Wargaming Tradecraft: Overview of Airbrush Paints and Thinners


Overview of Airbrush Paints and Thinners

The paint that you use in an airbrush needs to be thin for a few reasons. It needs to be able to mix with the air and turn into a fine mist, you don’t want it clogging, you want the paint to flow nicely, etc.

  • Airbrush Paint vs Thinning Normal Paints
Now, you can use airbrush paints, which will work the best as they’ll be the correct consistency, however they'll be more expensive. But you’ve already got a whole bunch of paints, right? So why not thin them down so you can use them in your airbrush instead of buying a whole new line of paints?

The trick with thinning down paints is that you need to find the sweet spot on a scale of thin to thick. If you don’t thin down your paint enough, your airbrush will clog. If you thin it down too much, then you’re painting with a wash.

If you can afford it, have the room and don’t want the hassle of thinning paints, then by all means buy another line of paints. To avoid this extra expense, you might as well at least try thinning. Another reason to thin is you already know how your current paints eventually dry out - well, double the paints means you're using some half as often, means you may end up wasting more paint.

  • Mixing in cups, bottles or the airbrush itself.
If you want to get a specific formula for thinning paints, then get a bunch of small pots from a craft store or use your old painting containers. This will let you mark your ratios on the outside – meaning you can mark a line on it to where you want to put paint in and another line above that for the thinner.

When using cups and bottles, you can either mix enough for a painting session or a whole bunch so that later you’ll have some premixed paint of the same colour and consistency as you had before.

I like mixing directly in the airbrush’s pot as you don’t waste paint that way. (Think of all the paint that’s left on a container when you pour it out.) Yes, it’s a little trickier this way since you can’t see it as well, so you’ll just have to learn the consistency that flows best and judge it by how well it mixes. One thing to watch is that whatever you use to mix the paint won’t scratch the reservoir of the airbrush; I like to use a toothpick... wood and plastic good, metals bad.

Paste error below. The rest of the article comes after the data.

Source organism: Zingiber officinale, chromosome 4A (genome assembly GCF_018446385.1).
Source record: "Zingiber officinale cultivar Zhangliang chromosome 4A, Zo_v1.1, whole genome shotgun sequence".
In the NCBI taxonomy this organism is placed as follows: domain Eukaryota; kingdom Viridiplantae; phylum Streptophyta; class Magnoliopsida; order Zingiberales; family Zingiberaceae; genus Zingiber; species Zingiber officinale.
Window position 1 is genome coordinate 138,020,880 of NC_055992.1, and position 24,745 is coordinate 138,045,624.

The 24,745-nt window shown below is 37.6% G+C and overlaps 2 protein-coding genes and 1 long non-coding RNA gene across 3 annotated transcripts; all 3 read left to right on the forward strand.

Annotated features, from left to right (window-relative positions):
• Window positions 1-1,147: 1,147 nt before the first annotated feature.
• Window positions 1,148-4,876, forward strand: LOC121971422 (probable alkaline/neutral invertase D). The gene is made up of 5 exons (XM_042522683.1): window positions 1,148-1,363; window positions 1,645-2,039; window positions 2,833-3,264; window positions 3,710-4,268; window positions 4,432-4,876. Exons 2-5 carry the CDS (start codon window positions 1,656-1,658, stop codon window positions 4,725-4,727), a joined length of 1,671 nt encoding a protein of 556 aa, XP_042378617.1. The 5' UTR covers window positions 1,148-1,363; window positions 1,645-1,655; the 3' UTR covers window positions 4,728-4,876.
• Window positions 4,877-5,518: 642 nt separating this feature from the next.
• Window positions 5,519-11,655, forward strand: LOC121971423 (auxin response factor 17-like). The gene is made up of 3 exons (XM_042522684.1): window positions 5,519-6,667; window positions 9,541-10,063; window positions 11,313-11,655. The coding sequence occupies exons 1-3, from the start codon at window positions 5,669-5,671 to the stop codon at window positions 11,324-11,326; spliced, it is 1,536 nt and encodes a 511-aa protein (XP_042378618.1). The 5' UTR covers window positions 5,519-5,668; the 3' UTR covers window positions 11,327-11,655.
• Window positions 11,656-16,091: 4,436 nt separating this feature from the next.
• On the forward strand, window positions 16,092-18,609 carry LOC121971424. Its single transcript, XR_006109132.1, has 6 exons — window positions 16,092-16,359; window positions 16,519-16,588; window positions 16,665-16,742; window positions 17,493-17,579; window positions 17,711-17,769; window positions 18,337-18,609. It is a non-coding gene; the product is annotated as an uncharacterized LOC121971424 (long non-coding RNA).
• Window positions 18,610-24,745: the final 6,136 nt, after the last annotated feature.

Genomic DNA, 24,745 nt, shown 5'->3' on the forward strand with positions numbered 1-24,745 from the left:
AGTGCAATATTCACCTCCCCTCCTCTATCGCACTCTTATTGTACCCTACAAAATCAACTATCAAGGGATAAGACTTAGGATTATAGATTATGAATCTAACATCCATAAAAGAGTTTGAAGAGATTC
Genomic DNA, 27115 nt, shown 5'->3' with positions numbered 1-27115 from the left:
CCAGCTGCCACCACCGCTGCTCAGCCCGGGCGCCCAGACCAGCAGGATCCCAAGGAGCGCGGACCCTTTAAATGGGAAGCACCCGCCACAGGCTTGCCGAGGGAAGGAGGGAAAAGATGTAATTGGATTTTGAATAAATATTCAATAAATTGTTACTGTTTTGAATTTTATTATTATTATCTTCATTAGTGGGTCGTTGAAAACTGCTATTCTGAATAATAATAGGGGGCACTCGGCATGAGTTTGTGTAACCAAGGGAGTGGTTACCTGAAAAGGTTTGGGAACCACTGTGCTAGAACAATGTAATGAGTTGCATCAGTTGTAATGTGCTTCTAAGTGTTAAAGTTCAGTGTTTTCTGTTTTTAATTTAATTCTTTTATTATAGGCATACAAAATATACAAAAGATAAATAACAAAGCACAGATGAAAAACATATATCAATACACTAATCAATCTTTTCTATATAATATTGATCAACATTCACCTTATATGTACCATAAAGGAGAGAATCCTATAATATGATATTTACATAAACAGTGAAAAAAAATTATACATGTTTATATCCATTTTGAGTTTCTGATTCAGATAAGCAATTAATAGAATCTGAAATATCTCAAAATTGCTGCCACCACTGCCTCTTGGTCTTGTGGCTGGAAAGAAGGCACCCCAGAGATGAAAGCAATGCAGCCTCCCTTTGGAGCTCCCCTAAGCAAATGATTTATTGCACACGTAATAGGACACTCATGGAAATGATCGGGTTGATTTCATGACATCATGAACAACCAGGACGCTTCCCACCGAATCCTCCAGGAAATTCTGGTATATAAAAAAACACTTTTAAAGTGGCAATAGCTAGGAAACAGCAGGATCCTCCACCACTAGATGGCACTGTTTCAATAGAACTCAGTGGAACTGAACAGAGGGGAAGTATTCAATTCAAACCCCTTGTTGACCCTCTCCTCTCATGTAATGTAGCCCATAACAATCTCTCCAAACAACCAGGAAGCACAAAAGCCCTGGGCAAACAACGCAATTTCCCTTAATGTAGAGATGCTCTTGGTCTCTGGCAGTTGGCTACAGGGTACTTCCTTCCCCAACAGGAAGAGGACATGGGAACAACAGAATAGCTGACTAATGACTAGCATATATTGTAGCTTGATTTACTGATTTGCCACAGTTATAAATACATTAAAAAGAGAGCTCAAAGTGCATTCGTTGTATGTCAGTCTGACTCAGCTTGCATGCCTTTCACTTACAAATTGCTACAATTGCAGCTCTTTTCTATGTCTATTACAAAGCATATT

• Thickness and Pressure
The thicker the paint, the higher the pressure you need to use. While higher pressure means you get a finer mist, this is offset by the paint being thicker, so it won’t work as well. Keep this in mind while you’re learning, because higher pressure will help avoid clogs. (Just make sure you don’t go higher than your airbrush’s max pressure.)

The reverse is that if your paint's too thin, then using a higher pressure will wash it right out.

  • Thickness and Cleaning Frequency
Thick paint clogs up more often and dries faster. If you don’t learn to thin your paints then you’ll LITERALLY be spending as much time cleaning your airbrush as you are spraying. If you just can’t figure it out, then you might be better off buying airbrush paints – at least of the colours you use the most.

  • Surface Tension

Anything that aids flow reduces the surface tension. This means instead of a drop of liquid creating a "bead", it will be more likely to just flow. When it flows more naturally, everything gets an even coat of paint, unlike a wash where the crevices fill up more.

What do I mean by "surface tension"? When you fill a glass all the way to the top with water, the water kind of curves out a bit instead of spilling immediately - that means it has a high surface tension.

Off-topic example: Vinegar in a small bowel will attract fruit flies, which land on the liquid and drink - surface tension prevents the flies from sinking. A little dish soap mixed in with the vinegar will lower the surface tension and when the fruit fly lands, it can no longer walk on top of the liquid, sinking to the bottom of a bowel, drowning.

  • The Sweet Spot
You’ll want to thin your paint to a point where it flows easily but isn’t watery. If it’s a wash, then it’s too thin and will run all over the place. Too much pressure can also cause this. If it's too thick, it'll splatter and won't apply evenly. Not enough pressure can also cause this. I'd suggest starting around 35psi, and continue with it - that's one less variable to worry about while you're trying to figure out your mixes.

As you get into using different types of thinners, they'll have different affects on how the paint flows and beads. Water works for practicing and learning consistencies, but eventually you'll want to thin with something else. I'll get into details on different thinners later.

It's going to take some practice, and I strongly suggest buying at least one airbrush paint so you have an idea of the consistency you're aiming for.

Take a look at the Wargaming Tradecraft Techniques Page for links to the entire Airbrushing series and other tips, tutorials and information.


  1. Had lots of problems until I found that 'sweet spot'. And it gets messed around as the weather changes etc.

  2. These airbrushing articles are really good. Keep em coming :)

    I too like to mix paints sometimes straight in the cup and I've found out that old, long sprue bits are great along with toothpicks.

  3. I hate when I get dead fruit flies in my bowels.


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